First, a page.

I am late to blog about the article in Newsweek about recent studies showing that having kids does not make you happy. But after I read it I had to think about it for a bit.
According to the article:
Parents experience lower levels of emotional well-being, less frequent positive emotions and more frequent negative emotions than their childless peers,” says Florida State University’s Robin Simon, a sociology professor who’s conducted several recent parenting studies, the most thorough of which came out in 2005 and looked at data gathered from 13,000 Americans by the National Survey of Families and Households. “In fact, no group of parentsâ€”married, single, step or even empty nestâ€”reported significantly greater emotional well-being than people who never had children.”
That sounds pretty definitive, doesn’t it? I mean, I think if I didn’t already have a daughter and I read this I’d have second thoughts about having children.
Of course the mom in me immediately jumps up to argue with these findings. The joy I experience when I see my daughter run to me when I pick her up from school is like nothing I’ve ever experienced in my entire life, however happy I might have been. The pride that I feel watching my daughter twirl around without falling at her ballet recital is greater than any I’d felt before for any of my own achievements. Running around our back yard with my husband and daughter, pretending to play soccer (yes, we can pick up the ball mama, if we want to, it’s still soccer! she says), makes my mouth stretch into the widest of smiles.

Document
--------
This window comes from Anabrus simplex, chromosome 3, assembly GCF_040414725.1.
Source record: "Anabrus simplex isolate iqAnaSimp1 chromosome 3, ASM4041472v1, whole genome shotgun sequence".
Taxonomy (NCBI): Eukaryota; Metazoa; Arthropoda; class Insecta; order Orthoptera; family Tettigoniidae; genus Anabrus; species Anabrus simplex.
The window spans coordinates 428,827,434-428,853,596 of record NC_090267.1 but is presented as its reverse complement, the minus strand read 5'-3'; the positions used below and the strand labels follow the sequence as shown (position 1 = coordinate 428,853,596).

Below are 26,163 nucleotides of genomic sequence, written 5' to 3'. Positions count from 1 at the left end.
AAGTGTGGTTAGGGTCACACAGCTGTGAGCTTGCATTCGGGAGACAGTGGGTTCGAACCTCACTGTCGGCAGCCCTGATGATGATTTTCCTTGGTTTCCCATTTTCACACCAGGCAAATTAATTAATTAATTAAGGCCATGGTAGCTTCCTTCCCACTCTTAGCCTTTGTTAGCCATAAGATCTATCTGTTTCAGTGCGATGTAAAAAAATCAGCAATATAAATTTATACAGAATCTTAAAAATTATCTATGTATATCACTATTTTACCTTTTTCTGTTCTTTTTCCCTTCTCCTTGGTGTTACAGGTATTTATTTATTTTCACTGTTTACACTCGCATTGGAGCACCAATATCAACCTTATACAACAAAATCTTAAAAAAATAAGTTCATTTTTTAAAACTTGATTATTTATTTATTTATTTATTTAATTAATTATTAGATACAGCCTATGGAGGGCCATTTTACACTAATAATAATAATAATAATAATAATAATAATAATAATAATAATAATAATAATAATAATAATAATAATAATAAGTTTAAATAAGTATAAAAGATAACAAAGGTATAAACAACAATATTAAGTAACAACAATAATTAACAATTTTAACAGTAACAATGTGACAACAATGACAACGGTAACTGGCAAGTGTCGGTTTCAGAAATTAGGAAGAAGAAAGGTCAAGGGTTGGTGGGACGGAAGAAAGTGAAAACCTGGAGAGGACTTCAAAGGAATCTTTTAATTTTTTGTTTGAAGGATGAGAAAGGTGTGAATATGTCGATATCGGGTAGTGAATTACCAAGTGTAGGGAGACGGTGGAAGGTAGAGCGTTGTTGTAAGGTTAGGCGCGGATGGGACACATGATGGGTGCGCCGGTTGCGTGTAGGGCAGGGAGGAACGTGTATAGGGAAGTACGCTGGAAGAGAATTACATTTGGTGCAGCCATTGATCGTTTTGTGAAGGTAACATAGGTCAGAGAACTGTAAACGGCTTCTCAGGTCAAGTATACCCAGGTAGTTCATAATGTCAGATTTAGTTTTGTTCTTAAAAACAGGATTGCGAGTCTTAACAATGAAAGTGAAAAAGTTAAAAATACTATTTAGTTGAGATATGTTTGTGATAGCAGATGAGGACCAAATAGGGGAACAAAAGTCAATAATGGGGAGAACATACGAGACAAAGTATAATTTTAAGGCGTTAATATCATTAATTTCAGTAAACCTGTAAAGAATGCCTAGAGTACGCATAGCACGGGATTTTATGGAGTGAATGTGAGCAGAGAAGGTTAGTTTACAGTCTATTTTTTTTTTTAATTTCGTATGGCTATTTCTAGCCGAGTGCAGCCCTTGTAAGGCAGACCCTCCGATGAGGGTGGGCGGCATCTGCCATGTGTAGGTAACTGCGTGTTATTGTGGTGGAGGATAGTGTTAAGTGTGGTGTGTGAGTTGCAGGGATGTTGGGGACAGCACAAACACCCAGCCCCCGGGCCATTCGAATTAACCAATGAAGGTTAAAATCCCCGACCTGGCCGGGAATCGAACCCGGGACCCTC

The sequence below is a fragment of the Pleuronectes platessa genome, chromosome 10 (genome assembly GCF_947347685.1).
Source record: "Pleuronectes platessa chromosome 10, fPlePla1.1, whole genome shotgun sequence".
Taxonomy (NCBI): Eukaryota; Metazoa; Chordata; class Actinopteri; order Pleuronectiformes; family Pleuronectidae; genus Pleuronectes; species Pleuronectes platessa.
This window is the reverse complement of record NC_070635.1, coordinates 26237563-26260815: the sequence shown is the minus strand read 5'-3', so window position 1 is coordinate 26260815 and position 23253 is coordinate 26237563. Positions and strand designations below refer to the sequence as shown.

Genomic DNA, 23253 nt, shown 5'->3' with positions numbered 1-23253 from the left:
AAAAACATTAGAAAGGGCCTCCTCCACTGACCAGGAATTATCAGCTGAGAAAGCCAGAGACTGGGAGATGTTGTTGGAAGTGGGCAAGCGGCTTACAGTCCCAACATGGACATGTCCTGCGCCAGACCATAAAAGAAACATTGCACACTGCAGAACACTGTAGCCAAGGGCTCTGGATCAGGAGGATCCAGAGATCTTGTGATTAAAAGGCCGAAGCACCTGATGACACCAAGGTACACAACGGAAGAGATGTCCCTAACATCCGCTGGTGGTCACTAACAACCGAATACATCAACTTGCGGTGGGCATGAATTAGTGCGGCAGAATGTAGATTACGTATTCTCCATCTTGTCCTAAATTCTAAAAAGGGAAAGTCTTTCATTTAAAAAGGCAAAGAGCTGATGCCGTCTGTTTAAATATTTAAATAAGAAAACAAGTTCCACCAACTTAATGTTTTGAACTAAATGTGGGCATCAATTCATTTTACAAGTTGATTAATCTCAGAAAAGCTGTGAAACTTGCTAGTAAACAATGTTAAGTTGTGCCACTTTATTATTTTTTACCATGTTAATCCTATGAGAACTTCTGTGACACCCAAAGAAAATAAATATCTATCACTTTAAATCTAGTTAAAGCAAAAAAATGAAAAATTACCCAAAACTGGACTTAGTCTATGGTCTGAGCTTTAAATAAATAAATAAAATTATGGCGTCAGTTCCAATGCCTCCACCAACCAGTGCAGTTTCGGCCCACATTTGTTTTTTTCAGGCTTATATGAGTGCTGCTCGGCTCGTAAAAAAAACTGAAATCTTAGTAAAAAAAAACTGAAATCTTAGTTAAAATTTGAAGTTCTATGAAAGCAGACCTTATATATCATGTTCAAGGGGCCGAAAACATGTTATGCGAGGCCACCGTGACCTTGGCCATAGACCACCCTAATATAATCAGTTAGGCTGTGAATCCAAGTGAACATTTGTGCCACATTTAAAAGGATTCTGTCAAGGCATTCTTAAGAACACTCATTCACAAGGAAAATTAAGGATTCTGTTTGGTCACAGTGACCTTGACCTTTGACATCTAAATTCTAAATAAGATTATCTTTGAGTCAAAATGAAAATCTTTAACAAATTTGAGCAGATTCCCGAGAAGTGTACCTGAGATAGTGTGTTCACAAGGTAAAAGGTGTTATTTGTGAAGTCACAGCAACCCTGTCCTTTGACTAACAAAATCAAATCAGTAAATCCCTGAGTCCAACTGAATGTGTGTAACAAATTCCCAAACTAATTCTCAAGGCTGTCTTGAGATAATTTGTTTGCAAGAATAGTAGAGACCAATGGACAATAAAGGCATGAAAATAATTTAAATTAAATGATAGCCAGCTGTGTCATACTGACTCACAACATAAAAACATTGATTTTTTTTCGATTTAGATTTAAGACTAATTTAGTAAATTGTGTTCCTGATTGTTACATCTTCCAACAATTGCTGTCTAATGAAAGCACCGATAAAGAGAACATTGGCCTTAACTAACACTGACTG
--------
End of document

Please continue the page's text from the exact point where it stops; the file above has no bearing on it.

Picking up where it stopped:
But yes, I do see the other side of the research. I am much more stressed and anxious and worried now that I am a mom. Juggling work, life and being a mom is challenging on best days and borderline impossible on worst. I haven’t slept more than 5 hours a night in 4 years, not since before my daughter was born, and things like “taking time for myself” seem like a distant memory. Being a parent is really tough for me, the anal plan-loving perfectionist, and I am working really hard to learn to be more flexible and laid back. (My husband is laughing really hard right now at the “laid back” part.)
I think happiness is a very fluid, very personal, very difficult concept to define. I also think of happiness as less of a state of being and more a fleeting moment here and there. So perhaps that’s it — being a parent allows us to have the deepest, more rewarding happy moments that we can’t have as non-parents, but it also comes with stress, anxiety, and exhaustion that deliver many difficult and unhappy moments as well.
What do you think? Would you ever admit that becoming a parent has made you less happy? How do you react to these research findings?
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